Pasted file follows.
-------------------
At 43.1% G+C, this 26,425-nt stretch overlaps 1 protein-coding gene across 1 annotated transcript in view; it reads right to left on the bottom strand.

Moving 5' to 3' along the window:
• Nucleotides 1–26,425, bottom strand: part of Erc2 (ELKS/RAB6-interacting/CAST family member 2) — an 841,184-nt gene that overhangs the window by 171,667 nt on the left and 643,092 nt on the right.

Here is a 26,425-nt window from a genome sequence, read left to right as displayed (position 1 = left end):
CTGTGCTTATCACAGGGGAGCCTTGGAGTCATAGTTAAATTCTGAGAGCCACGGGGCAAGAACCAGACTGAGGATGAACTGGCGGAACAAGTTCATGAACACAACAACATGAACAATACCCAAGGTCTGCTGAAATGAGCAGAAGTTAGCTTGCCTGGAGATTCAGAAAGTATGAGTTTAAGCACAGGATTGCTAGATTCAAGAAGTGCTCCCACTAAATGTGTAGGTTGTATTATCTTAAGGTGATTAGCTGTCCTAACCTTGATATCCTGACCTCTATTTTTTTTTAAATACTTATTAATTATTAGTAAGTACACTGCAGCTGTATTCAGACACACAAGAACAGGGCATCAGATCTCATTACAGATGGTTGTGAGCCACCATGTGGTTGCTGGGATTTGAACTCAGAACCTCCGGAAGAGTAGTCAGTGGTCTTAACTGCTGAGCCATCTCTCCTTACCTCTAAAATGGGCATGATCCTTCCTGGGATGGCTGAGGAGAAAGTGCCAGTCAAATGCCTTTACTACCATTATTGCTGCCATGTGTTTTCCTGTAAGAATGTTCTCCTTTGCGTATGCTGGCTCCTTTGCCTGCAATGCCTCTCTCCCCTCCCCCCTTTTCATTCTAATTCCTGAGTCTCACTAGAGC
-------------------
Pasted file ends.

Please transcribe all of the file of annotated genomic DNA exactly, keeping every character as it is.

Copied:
At 43.1% G+C, this 26,425-nt stretch overlaps 1 protein-coding gene across 1 annotated transcript in view; it reads right to left on the bottom strand.

Moving 5' to 3' along the window:
• Nucleotides 1–26,425, bottom strand: part of Erc2 (ELKS/RAB6-interacting/CAST family member 2) — an 841,184-nt gene that overhangs the window by 171,667 nt on the left and 643,092 nt on the right.

Here is a 26,425-nt window from a genome sequence, read left to right as displayed (position 1 = left end):
CTGTGCTTATCACAGGGGAGCCTTGGAGTCATAGTTAAATTCTGAGAGCCACGGGGCAAGAACCAGACTGAGGATGAACTGGCGGAACAAGTTCATGAACACAACAACATGAACAATACCCAAGGTCTGCTGAAATGAGCAGAAGTTAGCTTGCCTGGAGATTCAGAAAGTATGAGTTTAAGCACAGGATTGCTAGATTCAAGAAGTGCTCCCACTAAATGTGTAGGTTGTATTATCTTAAGGTGATTAGCTGTCCTAACCTTGATATCCTGACCTCTATTTTTTTTTAAATACTTATTAATTATTAGTAAGTACACTGCAGCTGTATTCAGACACACAAGAACAGGGCATCAGATCTCATTACAGATGGTTGTGAGCCACCATGTGGTTGCTGGGATTTGAACTCAGAACCTCCGGAAGAGTAGTCAGTGGTCTTAACTGCTGAGCCATCTCTCCTTACCTCTAAAATGGGCATGATCCTTCCTGGGATGGCTGAGGAGAAAGTGCCAGTCAAATGCCTTTACTACCATTATTGCTGCCATGTGTTTTCCTGTAAGAATGTTCTCCTTTGCGTATGCTGGCTCCTTTGCCTGCAATGCCTCTCTCCCCTCCCCCCTTTTCATTCTAATTCCTGAGTCTCACTAGAGC